Ninth Circuit Court Rules California Law on Armenian Genocide-Era Claims Constitutional

Court Reverses Earlier Decision that had Placed State and Local Genocide Recognition Efforts at Risk

WASHINGTON, DC – The Armenian National Committee of America (ANCA) on Friday welcomed the Ninth Circuit Court of Appeals decision in the Movsesian v. Versicherung case reversing an earlier ruling striking down as unconstitutional a California law allowing for the return of Armenian Genocide-era insurance claims. The Court reversed the August, 2009, ruling by a 2-1 margin.

“We applaud the Ninth Circuit court for reaffirming the right of U.S. states to speak truthfully about the Armenian Genocide, and allowing the descendants of Genocide-era victims and survivors to pursue their rightful claims,” said ANCA Executive Director Aram Hamparian. “We are particularly gratified that the Court found that the California statute was a valid exercise of the state’s power, and that there clearly is not an established federal policy forbidding state references to the Armenian Genocide.”

“On behalf of all Armenian Americans and our friends in the genocide-prevention movement, we want to share our special thanks with those who skillfully led and actively supported this successful appeal,” added Hamparian.

The ANCA, along with the Armenian Bar Association, Zoryan Institute, and the International Association of Genocide Scholars, filed an Amici Curiae brief petitioning the court for a rehearing.

They were ably represented by attorneys David Balabanian, David Salmons, and Erin Conroy from the Bingham McCutchen. Notably, last year, serving in his capacity as California Attorney General, Jerry Brown, now the Governor-Elect of California, submitted an Amicus Curiae brief on behalf of the people of California in support of plaintiffs’ property claims emanating from the Armenian Genocide. Congressman Adam Schiff (D-CA) as well as EarthRights International and the Center for Constitutional Rights also filed their own separate Amicus Curiae briefs in support of a rehearing.

“ERI congratulates the plaintiffs and applauds this result,” EarthRights International Litigation Coordinator Rick Herz. “The Court correctly recognized that states’ efforts to protect residents who suffered egregious human rights abuses does not inherently interfere with U.S. foreign policy.”

The Ninth Circuit Court Decision can be read here.

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7 Comments

  1. eddy said:

    waw! nice to hear this :-) since Turks are non stop talking of “law” and “court decisions” they should start re-thinking there denial policy before its to late …. I would say Germany will most probably act in order to achieve a limitation of damage

  2. David Boyajian said:

    Judge David Thompson, who voted against the Armenian side both times, clearly has very poor judgment, as demonstrated by the 2-1 reversal. He should be embarrassed but probably is not.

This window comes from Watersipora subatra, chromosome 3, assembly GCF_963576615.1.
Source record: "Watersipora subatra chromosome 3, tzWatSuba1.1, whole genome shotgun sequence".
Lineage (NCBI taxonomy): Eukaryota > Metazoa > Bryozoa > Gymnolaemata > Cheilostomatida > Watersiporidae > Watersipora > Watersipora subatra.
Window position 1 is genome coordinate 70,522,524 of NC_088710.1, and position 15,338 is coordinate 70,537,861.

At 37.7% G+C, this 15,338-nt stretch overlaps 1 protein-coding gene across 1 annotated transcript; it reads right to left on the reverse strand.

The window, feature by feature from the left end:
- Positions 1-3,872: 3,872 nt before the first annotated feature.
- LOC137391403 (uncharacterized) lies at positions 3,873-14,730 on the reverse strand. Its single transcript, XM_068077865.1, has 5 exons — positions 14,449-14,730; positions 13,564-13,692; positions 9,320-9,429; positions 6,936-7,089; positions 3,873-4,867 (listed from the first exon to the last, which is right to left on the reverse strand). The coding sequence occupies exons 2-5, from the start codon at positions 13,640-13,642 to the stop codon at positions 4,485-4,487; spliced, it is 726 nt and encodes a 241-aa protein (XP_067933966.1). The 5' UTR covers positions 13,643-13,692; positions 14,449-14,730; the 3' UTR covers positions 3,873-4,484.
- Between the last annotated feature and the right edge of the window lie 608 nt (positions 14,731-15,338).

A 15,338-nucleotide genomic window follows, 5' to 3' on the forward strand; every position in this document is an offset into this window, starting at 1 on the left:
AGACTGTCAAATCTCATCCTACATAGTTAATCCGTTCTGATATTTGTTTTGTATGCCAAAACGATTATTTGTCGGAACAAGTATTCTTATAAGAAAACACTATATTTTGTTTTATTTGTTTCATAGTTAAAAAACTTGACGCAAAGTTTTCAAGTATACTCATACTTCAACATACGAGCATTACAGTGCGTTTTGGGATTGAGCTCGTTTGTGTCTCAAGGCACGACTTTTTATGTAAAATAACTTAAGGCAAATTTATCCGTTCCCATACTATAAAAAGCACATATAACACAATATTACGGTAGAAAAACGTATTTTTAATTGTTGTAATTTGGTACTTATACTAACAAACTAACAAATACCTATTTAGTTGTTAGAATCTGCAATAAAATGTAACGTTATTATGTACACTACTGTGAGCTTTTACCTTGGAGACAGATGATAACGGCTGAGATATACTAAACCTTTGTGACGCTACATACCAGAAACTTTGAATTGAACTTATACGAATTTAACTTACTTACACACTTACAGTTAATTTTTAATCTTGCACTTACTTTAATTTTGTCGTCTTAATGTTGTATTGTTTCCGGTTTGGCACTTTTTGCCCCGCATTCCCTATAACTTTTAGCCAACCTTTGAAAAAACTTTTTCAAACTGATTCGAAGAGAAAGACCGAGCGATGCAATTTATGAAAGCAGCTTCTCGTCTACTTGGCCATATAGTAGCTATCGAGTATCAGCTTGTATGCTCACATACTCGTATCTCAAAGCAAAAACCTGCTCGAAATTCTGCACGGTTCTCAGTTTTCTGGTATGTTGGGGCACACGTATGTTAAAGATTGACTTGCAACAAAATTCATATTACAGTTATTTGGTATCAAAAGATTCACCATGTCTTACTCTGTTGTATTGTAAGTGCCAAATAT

I would like to see him be impeached and thrown off the Federal bench. A movement to remove him should be started. America’s “loss” would be Turkey’s gain.

    Perhaps he would prefer to work for Turkey’s “judicial” system. I think he would be a lot more comfortable there.

  3. facts said:

    I would say this ruling of Ninth Circuit Court of Appeals is a serious and last warning to denailst fascist Turkish government …

  4. ed said:

    Armenian lawyers should remind Judge David Thompson that state government could opposite federal government, even when if a foreign government is involved/effected. One example: Even though US government has with the Germany a bilateral double tax agreement, California doesn’t accept (or follow) parts of these bilateral tax agreement of Federal government in Washington with Germany …

  5. Random Armenian said:

    The section “A. Conflict Preemption” goes into great detail to outline how the 2 judges determined that the “express federal policy” was not clear on the Armenian Genocide. The whole issue rests on not the legal or academic criteria for judging a genocide but rather sate versus current federal foreign policy. This is about whether CA can on it’s own, use the words Armenian Genocide in its laws.

    What the details of that section lays out is that federal policy is to walk a fine line and to partially appease both Armenians and Turks but not explicitly say if it was genocide or not. At least that’s how I read it.

    What I’d like to know from those in the legal know-how, is if the usage of Armenian Genocide in the California law was necessary. Was there a statute of limitations on recovering life insurance? Was the use of Armenian Genocide a way around it?

    To go off on a complete tangent, that 9th circuit court building architecture looks somewhat Ottoman (Dolmabahce palace?).

  6. Stepan said:

    Another example of the enduring tenacity of the Armenian people and the continuing collaspe of the Turkish denial campaign. The day is coming soon when the Turks will begin discussing how to cut their losses and admit to their crime. I think they are beginning to realize between the continuing discovery of the truth by their own citizens and the inspiring voices of the Armenian nation; that this issue will never go away.
    Aliyev and Erdogan should realize that there is continuing diminishing return on their respective positions.

  7. ed said:

    Unfortunately, last speech of Turkish FM in US was as rude as usual. Turkish FM not only was engaged in denial of historic facts but Turkish FM die re-closed the already closed Armenian Turkish frontier … Turks have forgotten that Dolmabahce palace being built on a plot of land stolen form Armenian families… This Turkey is much small than Ottoman Empire but still every Turkish politician and (ultra) nationalist is thinking and behaving like a “Sultan”

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